After the Popemobile, I climbed up the hill to another chapel. The whole place is a big park and very pretty. Here are some shots from inside the chapel at the top. Nice tile work:
And more nice tile work and Mary again:
The catholic cathedrals I've seen in Italy and Spain and France are all very dramatic, but nothing beats the theater in Mexican cathedrals:
Okay, so maybe I need to confess my sins, getting some of this off my soul. Two type of confessionals to go to -- modern and classic:
Continuing the tour -- at the top you get a nice view of the skyline of Mexico. Well, as good as it can get most days.
Then down to another chapel:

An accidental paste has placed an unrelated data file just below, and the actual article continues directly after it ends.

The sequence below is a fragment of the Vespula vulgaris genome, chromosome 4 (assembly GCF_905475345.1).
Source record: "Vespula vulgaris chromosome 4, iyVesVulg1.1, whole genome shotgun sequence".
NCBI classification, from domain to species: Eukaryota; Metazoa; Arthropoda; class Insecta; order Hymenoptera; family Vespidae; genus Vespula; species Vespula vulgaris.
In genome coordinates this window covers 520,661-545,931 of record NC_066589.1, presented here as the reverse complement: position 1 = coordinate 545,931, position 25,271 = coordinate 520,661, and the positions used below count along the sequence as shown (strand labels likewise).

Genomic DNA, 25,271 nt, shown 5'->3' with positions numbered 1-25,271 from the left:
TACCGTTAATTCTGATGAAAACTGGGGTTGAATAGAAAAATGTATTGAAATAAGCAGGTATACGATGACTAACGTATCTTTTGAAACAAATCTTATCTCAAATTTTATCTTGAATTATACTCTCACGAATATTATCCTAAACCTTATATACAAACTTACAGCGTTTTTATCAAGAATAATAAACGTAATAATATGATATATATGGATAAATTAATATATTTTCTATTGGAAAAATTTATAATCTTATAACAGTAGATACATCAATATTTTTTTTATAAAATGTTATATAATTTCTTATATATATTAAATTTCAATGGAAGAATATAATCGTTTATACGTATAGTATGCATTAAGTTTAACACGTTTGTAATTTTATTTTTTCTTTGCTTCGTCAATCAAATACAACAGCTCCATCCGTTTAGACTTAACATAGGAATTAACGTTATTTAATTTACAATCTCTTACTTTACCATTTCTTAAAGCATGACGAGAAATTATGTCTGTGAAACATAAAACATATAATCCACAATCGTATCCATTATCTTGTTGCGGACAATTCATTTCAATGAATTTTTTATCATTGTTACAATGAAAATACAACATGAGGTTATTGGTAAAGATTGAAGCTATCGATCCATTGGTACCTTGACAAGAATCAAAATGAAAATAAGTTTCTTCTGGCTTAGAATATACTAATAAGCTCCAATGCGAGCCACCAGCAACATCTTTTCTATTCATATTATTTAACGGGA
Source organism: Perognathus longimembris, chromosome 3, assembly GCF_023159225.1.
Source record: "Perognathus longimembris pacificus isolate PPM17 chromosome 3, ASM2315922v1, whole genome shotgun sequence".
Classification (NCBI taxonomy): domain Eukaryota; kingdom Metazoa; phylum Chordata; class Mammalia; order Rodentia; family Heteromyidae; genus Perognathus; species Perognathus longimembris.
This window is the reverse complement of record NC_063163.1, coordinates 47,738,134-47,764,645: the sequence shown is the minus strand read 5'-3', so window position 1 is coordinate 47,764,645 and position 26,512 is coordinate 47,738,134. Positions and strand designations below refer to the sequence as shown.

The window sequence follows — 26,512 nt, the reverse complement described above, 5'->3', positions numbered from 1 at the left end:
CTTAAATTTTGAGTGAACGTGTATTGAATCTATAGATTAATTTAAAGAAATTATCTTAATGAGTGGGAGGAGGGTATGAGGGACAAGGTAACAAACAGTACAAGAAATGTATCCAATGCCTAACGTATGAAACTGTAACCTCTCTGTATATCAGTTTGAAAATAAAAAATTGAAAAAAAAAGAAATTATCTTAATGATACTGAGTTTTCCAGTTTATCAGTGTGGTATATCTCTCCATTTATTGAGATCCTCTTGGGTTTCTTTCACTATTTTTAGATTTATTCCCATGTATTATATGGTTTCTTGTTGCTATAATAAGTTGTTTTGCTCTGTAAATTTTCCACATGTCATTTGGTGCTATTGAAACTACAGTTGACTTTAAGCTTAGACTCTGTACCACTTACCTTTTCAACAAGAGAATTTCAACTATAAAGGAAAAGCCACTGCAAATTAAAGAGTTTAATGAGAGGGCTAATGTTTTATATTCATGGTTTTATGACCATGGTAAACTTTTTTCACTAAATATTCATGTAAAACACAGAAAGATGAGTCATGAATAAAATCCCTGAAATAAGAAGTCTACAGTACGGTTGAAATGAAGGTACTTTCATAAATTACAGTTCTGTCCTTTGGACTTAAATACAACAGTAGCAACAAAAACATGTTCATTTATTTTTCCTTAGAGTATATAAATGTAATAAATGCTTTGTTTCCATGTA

Check out the statue on the outside of this chapel. First of all, he has a skull in his hand - skulls and skeletons very big here - and then a bird on his shoulder and a real bird on his arm. Kind of funny.
I enjoy that nuns are also tourists:
Then I went to the final chapel -- and to the sacred site where Mary appeared and the hermits lived.
What did I learn today? That these saints really know how to accessorize!
I know, back to confession for me.
As I said, my last free day in Mexico. And I'm about worn out.
(Or maybe I'm just tired because I stayed up until 2:30 with the camera crew last night...nope, definitely the nearly 3 months of working here.)
Okay, I point out things about the churches and religion a lot here. None of it is "mine" so coming in as an outside observer, I do find it funny and odd all out of context. But in all sincerity, I do like the images all over Mexico of Our Lady of Guadalupe. It is just pretty in all it's forms.